Table 1 presents the health inequalities of seven areas in Switzerland based on F1 and F2 with different α . The standard errors are enclosed in parentheses, and the health inequalities are ranked based on the proposed measures. From this table, in all four different measures, we can find that Leman is the region with the highest health inequality value, which implies that the health status exists the most significant difference between Leman citizens. The other regions show ambiguous ranking. Specifically, for F1 and F2-2, Zurich is the region with least difference in health status, and Central has the second-to-the-lowest inequality. However, for F2-3, Central is identified as the least imbalanced region in health status, while Zurich has the second-to-the-lowest inequality. East and Ticino show the similar behavior.

Table 1. Health inequality in the seven statistical areas of Switzerland.

Due to the reason of random sampling of the data set, it is natural to ask questions, like, do East and Ticino have different health inequalities in fact? Do Central and Zurich have the same health inequality actually? We use statistical inferences to address these problems. To fully answer these questions, various interesting two-sample comparison tests are carried out, the results are reported in Table 2. We set the significance level to 5 % . From Table 2, we can conclude that Leman is significantly more imbalanced than Middle-Land in health status. In contrast to the findings in Table 1, Middle-Land and North-West do not show statistically significant differences in their health inequalities. In other words, these two regions have the same health inequality level base on the data set we have. North-West is significantly more unbalanced in health status than East. Except for F2-3, all p-values for North-West and Ticino are all smaller than 5 % . Therefore, the difference of health inequality between North-West and Ticino can be confirmed almost. Central and Zurich have the same inequality level, and the same finding has been observed for East and Ticino.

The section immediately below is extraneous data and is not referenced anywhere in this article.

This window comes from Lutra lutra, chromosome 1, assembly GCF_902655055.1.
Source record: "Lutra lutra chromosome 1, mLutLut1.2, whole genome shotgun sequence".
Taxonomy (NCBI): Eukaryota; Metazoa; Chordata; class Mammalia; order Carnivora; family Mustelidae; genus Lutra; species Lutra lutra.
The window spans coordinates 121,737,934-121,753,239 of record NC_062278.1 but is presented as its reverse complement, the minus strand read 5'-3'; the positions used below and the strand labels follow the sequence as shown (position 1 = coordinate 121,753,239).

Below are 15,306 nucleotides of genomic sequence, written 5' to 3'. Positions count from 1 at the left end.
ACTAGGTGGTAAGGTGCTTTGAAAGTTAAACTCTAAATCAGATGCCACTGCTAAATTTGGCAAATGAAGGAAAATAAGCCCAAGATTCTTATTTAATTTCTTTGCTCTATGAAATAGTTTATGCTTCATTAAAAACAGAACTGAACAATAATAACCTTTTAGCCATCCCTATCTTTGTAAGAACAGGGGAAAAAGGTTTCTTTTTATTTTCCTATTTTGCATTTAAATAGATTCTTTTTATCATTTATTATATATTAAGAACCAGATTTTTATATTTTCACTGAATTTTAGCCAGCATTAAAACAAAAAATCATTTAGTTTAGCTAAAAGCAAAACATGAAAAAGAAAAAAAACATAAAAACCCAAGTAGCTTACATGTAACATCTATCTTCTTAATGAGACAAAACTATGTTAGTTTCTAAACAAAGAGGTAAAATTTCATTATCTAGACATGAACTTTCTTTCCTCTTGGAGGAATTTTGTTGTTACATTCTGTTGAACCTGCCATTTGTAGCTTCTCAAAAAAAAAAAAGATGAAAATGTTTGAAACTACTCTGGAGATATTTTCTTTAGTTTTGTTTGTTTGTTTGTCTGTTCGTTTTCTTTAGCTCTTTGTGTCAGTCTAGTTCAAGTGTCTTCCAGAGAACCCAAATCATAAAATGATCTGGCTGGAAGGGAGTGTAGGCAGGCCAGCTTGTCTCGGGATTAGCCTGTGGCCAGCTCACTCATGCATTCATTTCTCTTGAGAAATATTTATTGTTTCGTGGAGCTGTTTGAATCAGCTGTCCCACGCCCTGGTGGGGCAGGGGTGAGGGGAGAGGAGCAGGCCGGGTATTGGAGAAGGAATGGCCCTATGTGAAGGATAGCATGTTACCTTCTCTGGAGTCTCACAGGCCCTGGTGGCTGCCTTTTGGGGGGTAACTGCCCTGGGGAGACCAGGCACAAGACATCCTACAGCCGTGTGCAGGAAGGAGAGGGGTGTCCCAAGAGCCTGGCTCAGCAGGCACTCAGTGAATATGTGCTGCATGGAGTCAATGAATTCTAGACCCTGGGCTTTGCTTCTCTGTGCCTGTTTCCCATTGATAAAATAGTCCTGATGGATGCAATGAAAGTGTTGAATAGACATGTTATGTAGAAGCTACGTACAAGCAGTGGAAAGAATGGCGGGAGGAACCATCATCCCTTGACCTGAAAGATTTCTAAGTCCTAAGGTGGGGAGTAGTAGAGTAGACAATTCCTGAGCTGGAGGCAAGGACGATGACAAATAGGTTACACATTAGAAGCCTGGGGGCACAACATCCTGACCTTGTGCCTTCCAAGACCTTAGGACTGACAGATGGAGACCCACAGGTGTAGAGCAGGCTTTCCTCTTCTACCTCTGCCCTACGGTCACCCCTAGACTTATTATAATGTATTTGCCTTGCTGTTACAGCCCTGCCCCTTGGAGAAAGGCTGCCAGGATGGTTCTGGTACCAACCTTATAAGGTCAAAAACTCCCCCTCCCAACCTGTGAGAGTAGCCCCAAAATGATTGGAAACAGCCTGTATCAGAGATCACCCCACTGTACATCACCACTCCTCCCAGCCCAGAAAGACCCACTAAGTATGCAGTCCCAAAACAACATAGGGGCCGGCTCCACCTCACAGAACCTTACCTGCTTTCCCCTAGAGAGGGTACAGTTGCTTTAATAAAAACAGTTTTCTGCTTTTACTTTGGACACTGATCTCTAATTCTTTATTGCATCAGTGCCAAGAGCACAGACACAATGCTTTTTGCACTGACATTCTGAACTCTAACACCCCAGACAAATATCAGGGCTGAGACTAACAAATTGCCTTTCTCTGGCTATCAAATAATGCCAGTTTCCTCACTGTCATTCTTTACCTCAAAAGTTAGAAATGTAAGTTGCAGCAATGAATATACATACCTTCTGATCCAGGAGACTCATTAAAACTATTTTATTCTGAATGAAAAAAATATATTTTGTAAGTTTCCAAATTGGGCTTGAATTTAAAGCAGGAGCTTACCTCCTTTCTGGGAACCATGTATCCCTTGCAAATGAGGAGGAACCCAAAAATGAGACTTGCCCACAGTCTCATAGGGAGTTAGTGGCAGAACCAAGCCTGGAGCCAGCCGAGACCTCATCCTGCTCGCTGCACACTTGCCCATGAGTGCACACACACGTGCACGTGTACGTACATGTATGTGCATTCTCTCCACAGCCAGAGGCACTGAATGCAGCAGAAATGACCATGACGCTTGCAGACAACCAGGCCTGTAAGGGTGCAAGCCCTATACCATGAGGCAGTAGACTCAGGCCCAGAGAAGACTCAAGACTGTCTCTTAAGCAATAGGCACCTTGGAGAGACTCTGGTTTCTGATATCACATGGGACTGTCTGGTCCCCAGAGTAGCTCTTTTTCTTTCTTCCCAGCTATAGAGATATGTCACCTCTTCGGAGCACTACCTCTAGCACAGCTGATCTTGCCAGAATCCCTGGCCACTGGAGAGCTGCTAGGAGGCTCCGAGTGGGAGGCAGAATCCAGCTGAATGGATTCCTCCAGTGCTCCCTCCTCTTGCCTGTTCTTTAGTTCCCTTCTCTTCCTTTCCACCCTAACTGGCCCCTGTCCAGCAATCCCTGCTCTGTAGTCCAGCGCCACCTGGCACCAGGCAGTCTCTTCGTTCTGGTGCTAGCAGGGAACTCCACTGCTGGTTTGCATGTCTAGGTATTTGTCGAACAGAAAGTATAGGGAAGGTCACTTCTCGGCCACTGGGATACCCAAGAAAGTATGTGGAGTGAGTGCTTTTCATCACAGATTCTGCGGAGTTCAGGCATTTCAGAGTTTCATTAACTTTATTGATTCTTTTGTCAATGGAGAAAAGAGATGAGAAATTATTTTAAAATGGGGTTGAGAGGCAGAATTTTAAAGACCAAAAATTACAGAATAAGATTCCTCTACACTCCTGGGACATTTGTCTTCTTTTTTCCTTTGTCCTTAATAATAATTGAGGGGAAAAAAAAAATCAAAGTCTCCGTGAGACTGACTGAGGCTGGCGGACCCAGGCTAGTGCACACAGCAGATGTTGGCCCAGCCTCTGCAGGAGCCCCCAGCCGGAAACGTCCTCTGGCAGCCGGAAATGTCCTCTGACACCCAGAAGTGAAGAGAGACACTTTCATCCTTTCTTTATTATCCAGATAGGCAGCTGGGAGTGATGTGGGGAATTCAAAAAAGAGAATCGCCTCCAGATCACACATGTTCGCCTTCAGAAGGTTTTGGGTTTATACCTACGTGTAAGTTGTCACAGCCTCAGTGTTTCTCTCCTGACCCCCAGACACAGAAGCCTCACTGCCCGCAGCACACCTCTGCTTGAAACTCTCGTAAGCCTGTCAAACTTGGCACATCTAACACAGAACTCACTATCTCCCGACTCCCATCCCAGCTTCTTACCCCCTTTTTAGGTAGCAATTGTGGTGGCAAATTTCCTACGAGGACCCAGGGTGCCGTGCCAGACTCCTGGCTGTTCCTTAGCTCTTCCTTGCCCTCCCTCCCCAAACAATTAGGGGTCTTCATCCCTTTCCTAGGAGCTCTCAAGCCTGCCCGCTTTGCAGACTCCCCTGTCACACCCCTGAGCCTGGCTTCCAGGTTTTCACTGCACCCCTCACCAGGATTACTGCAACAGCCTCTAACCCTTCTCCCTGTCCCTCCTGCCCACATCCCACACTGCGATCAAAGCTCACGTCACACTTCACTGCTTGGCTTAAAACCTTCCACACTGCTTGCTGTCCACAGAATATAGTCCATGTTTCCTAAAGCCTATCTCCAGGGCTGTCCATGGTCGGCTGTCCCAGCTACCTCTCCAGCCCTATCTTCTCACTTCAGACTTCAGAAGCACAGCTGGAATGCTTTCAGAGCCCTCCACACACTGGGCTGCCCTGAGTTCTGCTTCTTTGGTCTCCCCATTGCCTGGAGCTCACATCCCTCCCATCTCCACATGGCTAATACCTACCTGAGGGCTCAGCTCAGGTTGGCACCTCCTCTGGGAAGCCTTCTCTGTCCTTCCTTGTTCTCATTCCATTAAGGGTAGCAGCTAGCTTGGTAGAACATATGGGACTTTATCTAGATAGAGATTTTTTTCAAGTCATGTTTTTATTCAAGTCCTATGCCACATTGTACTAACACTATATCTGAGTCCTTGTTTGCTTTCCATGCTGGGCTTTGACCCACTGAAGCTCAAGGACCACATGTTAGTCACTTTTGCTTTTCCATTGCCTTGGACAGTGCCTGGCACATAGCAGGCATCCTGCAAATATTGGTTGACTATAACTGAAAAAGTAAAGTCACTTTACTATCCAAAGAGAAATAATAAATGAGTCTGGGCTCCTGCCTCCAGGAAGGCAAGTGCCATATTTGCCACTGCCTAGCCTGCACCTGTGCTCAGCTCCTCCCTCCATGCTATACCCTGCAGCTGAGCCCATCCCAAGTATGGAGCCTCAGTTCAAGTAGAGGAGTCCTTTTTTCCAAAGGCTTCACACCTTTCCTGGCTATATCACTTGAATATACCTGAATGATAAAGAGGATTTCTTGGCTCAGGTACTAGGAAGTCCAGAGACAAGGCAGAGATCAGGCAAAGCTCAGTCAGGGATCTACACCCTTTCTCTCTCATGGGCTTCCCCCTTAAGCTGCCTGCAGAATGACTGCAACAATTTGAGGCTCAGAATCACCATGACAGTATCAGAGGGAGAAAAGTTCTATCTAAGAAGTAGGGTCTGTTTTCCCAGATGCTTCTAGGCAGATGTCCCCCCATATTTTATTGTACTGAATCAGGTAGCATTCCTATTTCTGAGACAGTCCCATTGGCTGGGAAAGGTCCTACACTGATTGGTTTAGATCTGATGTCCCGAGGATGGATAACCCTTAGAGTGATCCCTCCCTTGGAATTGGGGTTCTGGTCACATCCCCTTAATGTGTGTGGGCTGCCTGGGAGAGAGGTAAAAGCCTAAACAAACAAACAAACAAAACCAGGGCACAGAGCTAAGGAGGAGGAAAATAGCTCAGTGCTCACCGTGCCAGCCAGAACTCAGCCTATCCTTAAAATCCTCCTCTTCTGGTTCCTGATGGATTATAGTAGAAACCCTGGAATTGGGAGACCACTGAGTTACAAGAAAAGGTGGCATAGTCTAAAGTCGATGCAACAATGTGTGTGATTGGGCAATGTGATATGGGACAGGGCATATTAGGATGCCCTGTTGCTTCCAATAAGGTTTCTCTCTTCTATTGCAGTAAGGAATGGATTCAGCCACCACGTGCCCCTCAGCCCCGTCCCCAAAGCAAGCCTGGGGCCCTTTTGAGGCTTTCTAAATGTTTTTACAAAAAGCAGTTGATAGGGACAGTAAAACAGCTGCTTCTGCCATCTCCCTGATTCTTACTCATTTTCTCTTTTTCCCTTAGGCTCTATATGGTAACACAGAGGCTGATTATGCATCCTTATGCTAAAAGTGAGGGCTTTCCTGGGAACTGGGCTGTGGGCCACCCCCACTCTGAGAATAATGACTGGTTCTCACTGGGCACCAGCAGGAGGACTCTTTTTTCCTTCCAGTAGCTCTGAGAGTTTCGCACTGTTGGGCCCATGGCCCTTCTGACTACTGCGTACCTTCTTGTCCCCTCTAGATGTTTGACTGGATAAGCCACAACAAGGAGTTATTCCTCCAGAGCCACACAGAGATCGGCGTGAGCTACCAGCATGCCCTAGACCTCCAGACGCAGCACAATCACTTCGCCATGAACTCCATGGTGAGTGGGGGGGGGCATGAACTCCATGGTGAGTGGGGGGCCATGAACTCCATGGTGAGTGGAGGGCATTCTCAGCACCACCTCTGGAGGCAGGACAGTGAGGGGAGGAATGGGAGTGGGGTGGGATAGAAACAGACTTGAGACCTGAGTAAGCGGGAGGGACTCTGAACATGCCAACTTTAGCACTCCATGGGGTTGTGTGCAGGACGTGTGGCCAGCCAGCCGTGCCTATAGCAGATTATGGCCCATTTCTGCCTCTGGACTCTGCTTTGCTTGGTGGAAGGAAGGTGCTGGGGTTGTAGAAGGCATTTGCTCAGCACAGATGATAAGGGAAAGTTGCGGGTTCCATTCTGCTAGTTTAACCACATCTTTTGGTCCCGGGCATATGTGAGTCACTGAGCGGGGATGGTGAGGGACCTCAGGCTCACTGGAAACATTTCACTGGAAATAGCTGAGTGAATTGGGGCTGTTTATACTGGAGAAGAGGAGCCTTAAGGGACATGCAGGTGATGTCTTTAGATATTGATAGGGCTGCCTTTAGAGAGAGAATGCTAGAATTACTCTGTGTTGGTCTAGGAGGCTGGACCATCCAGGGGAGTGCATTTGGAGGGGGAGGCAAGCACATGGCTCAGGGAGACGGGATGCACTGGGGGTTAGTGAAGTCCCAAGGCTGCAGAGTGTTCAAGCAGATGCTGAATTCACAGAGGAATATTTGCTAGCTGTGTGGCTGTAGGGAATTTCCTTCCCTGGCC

Based on the above analysis, we classify North-West and Middle-Land, East and Ticino, and Central and Zurich into three groups. However, can we combine two groups, such as the East and Ticino group with the Central and Zurich group? The question is equivalent to ask whether the average health inequality of the East and Ticino group is the same as that of the other group. The p-values of tests by using the above four measures are 0.5505, 0.1778, 0.7105 and 0.0140, respectively, which are all larger than 5 % except for F2-3. Therefore, East, Ticino, Central, and Zurich may be clustered into one group. We also check whether these four regions have the same health inequality levels. The p-values for this global equality hypothesis testing are 0.8805, 0.1824, 0.8946 and 0.0942, respectively, which suggest that these regions have the same inequality levels. We then examine whether this four-member group can be enlarged by including the North-West and Middle-Land group? We propose two hypotheses to investigate this question. First, are the average inequalities of North-West and Middle-Land similar to those of the other groups? Second, do these six regions have the same health inequality levels? For these two hypotheses, all the p-values resulting from tests with the four measures are significantly smaller than 5 % , which indicate that the average health inequality of the North-West and Middle-Land group is different from that of the four-member group. We then examine whether the

Table 2. p-values for two-sample comparison problems.

health inequality level of Leman is the same as the average level of the North- West and Middle-Land group. The p-values of all four measures are strongly smaller than 5 % , which indicate that the health inequality level of Leman is different from the average level of the North-West and Middle-Land group. In sum, we classify these seven regions into three groups, that is, Leman, North- West and Middle-Land, and the other four regions.